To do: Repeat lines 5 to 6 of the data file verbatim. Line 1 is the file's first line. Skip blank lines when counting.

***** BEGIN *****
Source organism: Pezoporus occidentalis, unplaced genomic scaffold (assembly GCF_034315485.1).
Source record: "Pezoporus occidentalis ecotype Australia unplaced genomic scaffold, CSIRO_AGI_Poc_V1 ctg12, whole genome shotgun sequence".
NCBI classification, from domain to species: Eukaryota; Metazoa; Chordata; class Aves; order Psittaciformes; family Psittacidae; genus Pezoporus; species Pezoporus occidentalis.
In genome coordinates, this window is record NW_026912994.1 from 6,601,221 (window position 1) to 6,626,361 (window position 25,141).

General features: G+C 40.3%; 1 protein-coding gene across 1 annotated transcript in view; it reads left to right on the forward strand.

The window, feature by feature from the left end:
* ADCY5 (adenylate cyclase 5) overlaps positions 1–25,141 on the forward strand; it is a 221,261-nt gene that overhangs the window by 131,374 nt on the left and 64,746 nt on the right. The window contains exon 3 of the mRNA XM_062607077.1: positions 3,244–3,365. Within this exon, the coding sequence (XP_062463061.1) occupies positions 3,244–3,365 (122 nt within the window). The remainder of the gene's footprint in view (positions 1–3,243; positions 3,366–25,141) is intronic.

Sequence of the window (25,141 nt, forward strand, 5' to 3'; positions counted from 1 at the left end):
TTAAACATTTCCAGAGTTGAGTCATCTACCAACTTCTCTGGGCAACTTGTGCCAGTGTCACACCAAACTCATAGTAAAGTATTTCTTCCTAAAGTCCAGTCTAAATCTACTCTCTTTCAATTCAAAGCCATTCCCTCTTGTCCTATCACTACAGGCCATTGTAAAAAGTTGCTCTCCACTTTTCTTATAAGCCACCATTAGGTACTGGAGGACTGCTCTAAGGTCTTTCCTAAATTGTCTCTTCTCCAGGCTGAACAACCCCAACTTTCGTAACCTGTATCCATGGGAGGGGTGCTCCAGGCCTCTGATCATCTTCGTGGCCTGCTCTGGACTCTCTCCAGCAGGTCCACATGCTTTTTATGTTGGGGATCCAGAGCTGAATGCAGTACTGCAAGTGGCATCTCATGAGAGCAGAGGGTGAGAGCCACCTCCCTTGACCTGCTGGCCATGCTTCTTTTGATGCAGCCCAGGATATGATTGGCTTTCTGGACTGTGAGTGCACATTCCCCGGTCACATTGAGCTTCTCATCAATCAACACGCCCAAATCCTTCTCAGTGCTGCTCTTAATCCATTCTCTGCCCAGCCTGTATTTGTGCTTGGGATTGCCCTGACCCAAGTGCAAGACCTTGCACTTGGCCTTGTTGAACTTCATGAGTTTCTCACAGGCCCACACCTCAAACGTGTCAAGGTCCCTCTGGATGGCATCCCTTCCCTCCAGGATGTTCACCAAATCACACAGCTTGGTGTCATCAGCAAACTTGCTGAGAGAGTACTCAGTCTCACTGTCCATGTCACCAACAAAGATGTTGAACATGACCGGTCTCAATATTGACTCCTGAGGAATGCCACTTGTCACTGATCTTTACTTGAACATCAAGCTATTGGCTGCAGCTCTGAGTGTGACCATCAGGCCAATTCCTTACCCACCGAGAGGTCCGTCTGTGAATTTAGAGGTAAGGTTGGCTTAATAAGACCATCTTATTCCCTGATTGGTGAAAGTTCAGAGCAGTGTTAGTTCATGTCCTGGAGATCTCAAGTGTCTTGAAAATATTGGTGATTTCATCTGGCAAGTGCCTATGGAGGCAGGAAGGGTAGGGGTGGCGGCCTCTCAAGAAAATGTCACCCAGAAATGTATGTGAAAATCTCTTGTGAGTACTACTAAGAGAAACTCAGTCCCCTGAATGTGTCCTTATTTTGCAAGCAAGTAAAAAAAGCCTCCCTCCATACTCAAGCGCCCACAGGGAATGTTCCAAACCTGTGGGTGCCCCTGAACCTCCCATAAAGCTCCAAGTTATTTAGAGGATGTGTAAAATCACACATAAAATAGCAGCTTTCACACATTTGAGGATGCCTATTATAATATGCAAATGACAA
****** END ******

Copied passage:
General features: G+C 40.3%; 1 protein-coding gene across 1 annotated transcript in view; it reads left to right on the forward strand.

The window, feature by feature from the left end: